Brown rice and beans (kidney, pinto, or black beans) in particular provide a complete protein which is just as good as meat without the bad saturated fat and with the good fiber and vitamins.
I was a teenager when Lappé’s book was published but I quickly discovered it when I went off to college and got out of my mother’s meat-centric kitchen. There weren’t a lot of good vegetarian options then—except cheese and whole wheat bread—and I was skeptical of, and didn’t know how to cook, beans. Like a lot of people who have long eaten meat and haven’t transitioned to beans, legumes at first can cause digestive distress. Trust me, when you ease the meat out of your diet and eat more beans, your system will adjust and you can eat beans freely without embarrassing social consequences (you know what I mean).
On that happy note, let’s begin with Lisa Mason’s Spicy California Rice.
For the rest of the September recipe, join Tier One of my Patreon page at
Note: I’ve grouped multiple posts on each Tier as a single post so that constitutes “one creation” under Patreon rules.
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I’m putting the finishing touches on my Patreon Tiers, which I’ll be blogging on WordPress as the autumnal days progress.
Tier One features a Tribute to Yoshio Kobayashi, the beloved Japanese translator of science fiction and fantasy who suddenly and tragically died in May, 2019. I considered him a friend. Tier One also features my original vegetarian recipe for Spicy California Rice and the September movie review, which will probably be a critique of “Can You Ever Forgive Me”? Plus, I’m adding The September Lifestyle Blog to Tier One.
On Tier Two, you’ll find another delightful Lisa Mason story. This one, “Crawl Space”, is an Abracadabra spin-off, with a Foreword introducing the story and an Afterword exploring the extensive research that went into writing a 4,000 word story. Plus, I’m adding The Writing Tip of the Month, analyzing inadvertent repetitions in a manuscript and how you can fix them. You could pay one of the how-to-write venues $4,000 to learn this stuff (and you can pay ME $4,000 if you like), but Tier Two will cost you a mere four bucks.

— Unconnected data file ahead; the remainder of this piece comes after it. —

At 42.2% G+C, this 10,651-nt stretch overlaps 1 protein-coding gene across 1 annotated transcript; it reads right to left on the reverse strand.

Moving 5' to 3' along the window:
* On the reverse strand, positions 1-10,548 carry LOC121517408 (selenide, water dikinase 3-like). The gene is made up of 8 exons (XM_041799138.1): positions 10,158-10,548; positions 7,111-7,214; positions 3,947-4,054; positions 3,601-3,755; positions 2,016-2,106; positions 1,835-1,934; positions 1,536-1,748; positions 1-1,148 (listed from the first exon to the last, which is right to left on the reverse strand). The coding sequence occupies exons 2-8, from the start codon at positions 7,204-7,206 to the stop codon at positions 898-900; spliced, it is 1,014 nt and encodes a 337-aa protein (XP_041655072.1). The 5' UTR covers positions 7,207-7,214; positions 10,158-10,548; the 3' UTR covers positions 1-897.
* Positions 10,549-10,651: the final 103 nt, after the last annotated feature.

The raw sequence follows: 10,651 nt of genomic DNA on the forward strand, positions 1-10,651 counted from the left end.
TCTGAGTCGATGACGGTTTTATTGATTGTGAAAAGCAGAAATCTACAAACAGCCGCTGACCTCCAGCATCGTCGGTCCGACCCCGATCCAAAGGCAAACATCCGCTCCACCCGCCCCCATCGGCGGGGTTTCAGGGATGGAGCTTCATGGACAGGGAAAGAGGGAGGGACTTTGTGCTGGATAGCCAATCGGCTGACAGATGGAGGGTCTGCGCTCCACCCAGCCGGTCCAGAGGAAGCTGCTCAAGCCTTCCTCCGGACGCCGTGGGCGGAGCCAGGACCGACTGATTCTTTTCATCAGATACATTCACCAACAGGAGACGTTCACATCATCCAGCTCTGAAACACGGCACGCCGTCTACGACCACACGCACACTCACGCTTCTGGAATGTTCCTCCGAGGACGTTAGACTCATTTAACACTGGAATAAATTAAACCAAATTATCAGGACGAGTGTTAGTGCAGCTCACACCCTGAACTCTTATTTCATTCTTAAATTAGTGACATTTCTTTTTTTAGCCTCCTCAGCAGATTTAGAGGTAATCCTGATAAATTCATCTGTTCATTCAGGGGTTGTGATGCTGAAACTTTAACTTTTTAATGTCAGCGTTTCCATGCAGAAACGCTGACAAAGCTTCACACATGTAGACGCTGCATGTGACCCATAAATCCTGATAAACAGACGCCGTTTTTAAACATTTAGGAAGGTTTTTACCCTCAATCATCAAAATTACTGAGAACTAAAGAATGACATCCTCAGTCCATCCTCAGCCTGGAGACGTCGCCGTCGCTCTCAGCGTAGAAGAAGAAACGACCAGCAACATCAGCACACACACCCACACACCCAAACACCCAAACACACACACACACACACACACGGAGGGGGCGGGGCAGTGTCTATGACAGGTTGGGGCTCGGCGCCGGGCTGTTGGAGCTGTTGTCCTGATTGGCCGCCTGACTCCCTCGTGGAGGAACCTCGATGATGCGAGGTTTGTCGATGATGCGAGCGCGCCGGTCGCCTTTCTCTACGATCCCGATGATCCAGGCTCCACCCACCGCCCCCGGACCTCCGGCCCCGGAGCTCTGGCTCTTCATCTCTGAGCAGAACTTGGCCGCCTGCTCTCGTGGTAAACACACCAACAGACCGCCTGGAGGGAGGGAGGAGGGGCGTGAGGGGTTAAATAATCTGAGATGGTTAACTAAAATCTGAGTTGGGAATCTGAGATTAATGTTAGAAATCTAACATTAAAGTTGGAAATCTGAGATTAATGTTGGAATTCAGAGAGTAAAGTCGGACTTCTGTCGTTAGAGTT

Your pledge at Tier Three gives you access to all of this material in One and Two, plus the on-going serialization of my acclaimed new novel CHROME. I’ll be adding Chromian blogs about the inspiration, research, and literary backdrop to this Tier.
Finally, your pledge at Tier Four will give you all of the above (at your leisure), plus my on-going memoir Sticks & Stones Will Break My Bones, about the violent criminal Attack against me. The aftermath of the Attack is why I need your help and support at Patreon.
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I’m so thrilled this book is back in print! And as timely as ever! Bast Books has reported that the print book and the ebook sold in the U.S., the U.K., France, and Germany last month.
What readers say:
“This book was so true to life that I felt like I was there. I recommend it to anyone.”
“More than a great science-fiction, a great novel as well.”
“My favourite SF book of all time, beautiful, cynical and completely involving….Unmissable!”